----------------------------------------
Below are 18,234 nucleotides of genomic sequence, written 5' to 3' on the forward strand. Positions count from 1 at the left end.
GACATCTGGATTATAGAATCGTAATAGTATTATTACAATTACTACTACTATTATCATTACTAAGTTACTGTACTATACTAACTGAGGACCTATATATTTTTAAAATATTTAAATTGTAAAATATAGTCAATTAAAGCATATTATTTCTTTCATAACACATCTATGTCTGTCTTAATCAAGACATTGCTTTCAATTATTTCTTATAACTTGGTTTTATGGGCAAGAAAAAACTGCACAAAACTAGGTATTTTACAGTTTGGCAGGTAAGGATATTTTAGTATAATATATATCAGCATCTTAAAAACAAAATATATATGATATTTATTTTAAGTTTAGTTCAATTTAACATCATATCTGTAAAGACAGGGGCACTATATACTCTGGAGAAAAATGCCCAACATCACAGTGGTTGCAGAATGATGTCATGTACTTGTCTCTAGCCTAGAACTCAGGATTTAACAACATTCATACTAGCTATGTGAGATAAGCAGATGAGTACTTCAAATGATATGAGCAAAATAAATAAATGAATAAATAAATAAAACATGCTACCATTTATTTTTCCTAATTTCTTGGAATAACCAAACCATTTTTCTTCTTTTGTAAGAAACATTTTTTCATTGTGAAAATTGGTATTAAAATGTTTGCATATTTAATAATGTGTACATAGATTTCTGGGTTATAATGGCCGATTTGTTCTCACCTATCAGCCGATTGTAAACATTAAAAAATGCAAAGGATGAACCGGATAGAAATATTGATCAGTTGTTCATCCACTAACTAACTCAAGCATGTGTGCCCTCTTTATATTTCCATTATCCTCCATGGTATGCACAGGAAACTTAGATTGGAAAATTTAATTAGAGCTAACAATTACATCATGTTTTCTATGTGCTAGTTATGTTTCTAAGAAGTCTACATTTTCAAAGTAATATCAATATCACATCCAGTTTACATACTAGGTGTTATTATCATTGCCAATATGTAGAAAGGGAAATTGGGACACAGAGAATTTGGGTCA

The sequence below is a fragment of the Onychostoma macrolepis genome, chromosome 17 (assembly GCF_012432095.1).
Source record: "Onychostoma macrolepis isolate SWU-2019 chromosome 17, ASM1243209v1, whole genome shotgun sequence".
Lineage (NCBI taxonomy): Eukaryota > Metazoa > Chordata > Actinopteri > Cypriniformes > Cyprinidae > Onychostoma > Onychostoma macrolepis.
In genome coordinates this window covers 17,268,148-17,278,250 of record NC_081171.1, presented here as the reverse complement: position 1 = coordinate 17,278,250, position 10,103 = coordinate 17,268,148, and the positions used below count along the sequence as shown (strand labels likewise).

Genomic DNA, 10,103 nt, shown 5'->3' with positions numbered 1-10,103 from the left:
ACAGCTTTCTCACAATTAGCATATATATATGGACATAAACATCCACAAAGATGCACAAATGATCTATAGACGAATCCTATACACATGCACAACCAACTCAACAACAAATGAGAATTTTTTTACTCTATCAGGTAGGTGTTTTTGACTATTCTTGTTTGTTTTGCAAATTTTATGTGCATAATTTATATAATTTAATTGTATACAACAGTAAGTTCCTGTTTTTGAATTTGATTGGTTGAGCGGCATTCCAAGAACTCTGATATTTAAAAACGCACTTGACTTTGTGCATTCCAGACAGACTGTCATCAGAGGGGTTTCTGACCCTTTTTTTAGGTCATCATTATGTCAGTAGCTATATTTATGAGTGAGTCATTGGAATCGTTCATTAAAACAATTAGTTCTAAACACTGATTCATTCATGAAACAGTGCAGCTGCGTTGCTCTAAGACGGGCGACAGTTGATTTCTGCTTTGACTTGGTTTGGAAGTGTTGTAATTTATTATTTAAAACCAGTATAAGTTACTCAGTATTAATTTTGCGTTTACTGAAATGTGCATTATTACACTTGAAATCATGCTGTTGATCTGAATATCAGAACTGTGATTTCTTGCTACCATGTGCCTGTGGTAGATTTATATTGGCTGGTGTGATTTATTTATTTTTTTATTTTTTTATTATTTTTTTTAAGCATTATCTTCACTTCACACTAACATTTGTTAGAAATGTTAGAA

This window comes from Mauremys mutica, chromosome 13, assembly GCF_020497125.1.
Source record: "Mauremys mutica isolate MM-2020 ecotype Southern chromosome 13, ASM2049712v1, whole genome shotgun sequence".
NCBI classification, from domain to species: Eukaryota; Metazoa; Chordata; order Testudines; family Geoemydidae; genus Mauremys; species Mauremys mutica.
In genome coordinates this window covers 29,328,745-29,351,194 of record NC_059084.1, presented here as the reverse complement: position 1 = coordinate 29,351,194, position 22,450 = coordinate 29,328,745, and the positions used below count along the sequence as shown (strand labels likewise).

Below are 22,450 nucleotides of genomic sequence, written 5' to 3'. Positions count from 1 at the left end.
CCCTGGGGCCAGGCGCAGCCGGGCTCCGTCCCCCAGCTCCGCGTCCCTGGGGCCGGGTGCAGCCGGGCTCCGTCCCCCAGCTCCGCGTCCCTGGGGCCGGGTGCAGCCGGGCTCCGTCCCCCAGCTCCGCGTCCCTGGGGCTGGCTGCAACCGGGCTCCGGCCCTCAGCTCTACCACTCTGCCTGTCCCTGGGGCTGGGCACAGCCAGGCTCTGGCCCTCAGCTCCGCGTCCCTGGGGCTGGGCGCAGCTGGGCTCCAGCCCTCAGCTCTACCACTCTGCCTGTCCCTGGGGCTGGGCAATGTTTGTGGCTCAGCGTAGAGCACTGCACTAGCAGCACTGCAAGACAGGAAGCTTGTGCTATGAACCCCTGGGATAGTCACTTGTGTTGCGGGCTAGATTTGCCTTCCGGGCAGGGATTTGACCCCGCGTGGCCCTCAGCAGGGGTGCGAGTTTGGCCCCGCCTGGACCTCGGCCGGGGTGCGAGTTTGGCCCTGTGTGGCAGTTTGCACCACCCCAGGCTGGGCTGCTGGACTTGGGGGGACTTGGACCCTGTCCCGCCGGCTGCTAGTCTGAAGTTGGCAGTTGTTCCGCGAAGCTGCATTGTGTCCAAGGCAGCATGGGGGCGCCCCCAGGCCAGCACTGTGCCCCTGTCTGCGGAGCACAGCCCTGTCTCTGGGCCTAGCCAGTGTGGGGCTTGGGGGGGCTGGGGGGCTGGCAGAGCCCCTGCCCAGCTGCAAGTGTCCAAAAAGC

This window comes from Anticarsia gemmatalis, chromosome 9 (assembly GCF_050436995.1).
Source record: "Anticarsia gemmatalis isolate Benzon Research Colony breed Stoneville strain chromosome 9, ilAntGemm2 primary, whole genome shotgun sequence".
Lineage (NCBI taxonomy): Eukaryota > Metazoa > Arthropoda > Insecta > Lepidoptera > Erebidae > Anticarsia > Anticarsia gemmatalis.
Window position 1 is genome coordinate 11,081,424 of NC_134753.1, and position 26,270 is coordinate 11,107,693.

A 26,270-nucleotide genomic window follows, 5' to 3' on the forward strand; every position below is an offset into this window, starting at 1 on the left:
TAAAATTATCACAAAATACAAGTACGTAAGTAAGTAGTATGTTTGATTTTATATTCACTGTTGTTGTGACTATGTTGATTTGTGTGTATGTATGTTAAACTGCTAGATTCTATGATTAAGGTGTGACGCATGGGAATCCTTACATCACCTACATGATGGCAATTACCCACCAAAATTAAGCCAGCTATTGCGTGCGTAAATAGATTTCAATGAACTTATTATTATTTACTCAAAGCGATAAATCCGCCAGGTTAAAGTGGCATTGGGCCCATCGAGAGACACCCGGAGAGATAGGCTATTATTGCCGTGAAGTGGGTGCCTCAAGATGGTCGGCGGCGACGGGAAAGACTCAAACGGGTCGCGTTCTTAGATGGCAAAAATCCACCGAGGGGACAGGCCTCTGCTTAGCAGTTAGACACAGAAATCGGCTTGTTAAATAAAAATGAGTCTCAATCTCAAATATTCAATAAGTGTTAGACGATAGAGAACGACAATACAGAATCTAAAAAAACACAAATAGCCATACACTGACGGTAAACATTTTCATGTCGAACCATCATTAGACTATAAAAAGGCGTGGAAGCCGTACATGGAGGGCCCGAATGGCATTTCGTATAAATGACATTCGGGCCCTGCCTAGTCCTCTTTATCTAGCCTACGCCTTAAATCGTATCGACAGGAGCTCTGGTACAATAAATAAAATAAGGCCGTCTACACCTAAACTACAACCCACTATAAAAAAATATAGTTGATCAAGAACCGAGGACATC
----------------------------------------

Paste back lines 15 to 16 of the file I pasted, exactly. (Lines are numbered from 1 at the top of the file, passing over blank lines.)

This window comes from Anticarsia gemmatalis, chromosome 9 (assembly GCF_050436995.1).
Source record: "Anticarsia gemmatalis isolate Benzon Research Colony breed Stoneville strain chromosome 9, ilAntGemm2 primary, whole genome shotgun sequence".